Keith Duggan’s Sideline Cut this week is a balanced elgy for Best (subs needed). For all that his public warmed to him, loved him even, nothing of that warmth could save him from himself after the glamour and the adulation of his early career could help him returning to a normal life.
Although he was perhaps too indulgent and too indulged to prevent himself from a chaotic late life, it should be recognised Best was let down by his adoring public as much as by himself. He was let down by English soccer. He was let down by all of us who watched him slobber his way through that Wogan show – a nasty, cold exercise in exploitation. Boozing and the stories were all Best had after the game deserted him. And he was preposterously clever and desperate enough to make a living off the very element that was killing him – alcohol – and nobody shouted stop. At least not with any great conviction.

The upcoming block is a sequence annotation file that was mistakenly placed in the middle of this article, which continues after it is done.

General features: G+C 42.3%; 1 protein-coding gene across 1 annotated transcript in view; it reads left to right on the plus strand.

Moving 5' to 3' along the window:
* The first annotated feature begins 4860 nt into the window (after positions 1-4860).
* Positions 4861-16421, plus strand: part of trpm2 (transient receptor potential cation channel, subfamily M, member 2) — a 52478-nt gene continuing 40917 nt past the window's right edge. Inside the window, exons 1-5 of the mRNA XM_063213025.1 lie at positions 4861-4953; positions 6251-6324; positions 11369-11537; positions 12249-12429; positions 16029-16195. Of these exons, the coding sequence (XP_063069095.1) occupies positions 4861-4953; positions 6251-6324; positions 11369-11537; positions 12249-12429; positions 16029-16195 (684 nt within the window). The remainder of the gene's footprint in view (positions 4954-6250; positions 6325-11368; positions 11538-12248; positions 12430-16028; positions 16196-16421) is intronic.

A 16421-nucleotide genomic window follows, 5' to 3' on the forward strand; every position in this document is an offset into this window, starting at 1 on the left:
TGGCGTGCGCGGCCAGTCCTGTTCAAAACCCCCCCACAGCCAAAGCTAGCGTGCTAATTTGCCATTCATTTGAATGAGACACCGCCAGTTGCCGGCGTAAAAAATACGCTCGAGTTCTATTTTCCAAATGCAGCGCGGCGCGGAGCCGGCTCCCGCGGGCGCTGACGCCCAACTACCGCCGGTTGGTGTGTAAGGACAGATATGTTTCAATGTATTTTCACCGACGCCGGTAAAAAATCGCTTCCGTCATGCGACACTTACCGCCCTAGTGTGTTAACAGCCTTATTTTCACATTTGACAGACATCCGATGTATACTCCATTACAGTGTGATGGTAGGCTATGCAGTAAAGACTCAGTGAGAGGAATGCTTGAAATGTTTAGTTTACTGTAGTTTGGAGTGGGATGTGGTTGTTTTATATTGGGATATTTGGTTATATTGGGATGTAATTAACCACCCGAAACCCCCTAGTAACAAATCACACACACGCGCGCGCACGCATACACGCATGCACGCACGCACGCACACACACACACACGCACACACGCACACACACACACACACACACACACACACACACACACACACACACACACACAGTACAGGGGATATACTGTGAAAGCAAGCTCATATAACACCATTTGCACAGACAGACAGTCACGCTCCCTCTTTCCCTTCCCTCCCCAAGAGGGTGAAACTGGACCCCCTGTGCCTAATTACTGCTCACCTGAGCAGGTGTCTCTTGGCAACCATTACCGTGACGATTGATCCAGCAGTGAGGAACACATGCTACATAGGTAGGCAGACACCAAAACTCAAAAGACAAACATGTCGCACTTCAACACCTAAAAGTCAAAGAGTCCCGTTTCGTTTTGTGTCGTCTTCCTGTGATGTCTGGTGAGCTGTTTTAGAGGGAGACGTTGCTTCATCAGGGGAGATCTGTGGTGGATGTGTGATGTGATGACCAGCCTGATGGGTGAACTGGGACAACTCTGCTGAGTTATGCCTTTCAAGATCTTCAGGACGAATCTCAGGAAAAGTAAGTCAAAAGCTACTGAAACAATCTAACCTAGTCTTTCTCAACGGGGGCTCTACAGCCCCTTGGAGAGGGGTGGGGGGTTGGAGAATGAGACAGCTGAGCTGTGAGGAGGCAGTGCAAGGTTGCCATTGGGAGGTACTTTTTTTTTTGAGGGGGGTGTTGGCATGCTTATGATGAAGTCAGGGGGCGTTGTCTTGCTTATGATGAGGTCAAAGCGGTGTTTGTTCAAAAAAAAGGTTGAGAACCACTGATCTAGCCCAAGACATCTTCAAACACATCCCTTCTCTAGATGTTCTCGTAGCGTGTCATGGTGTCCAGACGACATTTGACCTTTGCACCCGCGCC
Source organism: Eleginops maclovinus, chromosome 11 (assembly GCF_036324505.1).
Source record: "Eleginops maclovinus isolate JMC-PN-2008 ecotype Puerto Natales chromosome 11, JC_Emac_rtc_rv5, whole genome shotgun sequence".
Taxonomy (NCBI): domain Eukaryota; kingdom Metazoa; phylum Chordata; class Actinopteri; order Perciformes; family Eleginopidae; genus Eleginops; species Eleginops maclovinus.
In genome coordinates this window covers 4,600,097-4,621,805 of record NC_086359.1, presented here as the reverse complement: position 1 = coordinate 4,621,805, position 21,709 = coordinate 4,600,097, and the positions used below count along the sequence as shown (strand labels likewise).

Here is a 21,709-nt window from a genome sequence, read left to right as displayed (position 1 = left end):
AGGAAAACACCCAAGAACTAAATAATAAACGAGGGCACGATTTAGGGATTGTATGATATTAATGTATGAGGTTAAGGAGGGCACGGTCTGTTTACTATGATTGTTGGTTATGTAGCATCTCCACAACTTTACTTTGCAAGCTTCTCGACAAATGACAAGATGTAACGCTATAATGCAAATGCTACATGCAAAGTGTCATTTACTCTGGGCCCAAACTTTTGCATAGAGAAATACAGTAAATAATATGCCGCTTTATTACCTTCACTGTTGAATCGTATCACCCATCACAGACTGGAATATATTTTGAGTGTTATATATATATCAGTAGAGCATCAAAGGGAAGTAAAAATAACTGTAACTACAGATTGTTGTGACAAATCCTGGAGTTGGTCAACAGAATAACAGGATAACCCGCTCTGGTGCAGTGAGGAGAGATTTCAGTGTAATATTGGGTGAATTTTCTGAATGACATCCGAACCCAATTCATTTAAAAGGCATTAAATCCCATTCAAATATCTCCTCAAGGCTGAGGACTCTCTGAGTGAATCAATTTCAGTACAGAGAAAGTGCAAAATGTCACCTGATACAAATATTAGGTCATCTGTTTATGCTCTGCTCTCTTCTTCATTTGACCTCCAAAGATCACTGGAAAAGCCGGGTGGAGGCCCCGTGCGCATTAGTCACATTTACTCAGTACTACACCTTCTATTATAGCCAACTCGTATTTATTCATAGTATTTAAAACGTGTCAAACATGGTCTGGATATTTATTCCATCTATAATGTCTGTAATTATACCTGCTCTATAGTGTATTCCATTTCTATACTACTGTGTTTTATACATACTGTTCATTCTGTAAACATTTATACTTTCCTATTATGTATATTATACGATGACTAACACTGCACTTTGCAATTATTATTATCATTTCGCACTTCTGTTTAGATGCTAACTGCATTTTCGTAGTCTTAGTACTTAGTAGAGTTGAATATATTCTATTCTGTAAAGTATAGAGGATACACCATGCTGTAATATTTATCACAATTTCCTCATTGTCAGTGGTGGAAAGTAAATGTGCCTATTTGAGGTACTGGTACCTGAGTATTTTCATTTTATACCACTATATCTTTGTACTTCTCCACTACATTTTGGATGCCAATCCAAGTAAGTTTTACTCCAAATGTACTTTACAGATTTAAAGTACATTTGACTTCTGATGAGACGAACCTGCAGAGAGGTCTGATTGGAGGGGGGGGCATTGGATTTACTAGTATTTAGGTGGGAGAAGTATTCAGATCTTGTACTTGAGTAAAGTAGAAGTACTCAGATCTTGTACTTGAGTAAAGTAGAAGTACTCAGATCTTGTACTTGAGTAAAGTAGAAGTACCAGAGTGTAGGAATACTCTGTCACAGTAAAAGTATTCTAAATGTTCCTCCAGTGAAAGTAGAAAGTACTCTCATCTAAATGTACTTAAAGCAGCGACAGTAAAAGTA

The trade-off for top-class sports people is that after they fade, they have to learn to become mortal again. The moderately talented and sensible often manage that. Neil Webb, who just missed out on the Premiership days, had the humility and discipline to become a postman when the cheering stopped. But there was nothing moderate about Best. Bright, beautiful and brilliant, he was helpless against life’s extravagances being, as he was, its most compelling and exalted embodiment when he wore the red shirt of Manchester.
The difference between today’s soccer heroes and Best is not just that he remains peerless as a footballer. Best was – and will remain – loved. Best was loved in a way today’s players will never be. Best had the gift of bringing out people’s better nature. It is no mean feat to lie on your deathbed with the love and thoughts of thousands of people – as the Beatles sang way back then – across the universe. What a pity, though, that it could make no difference.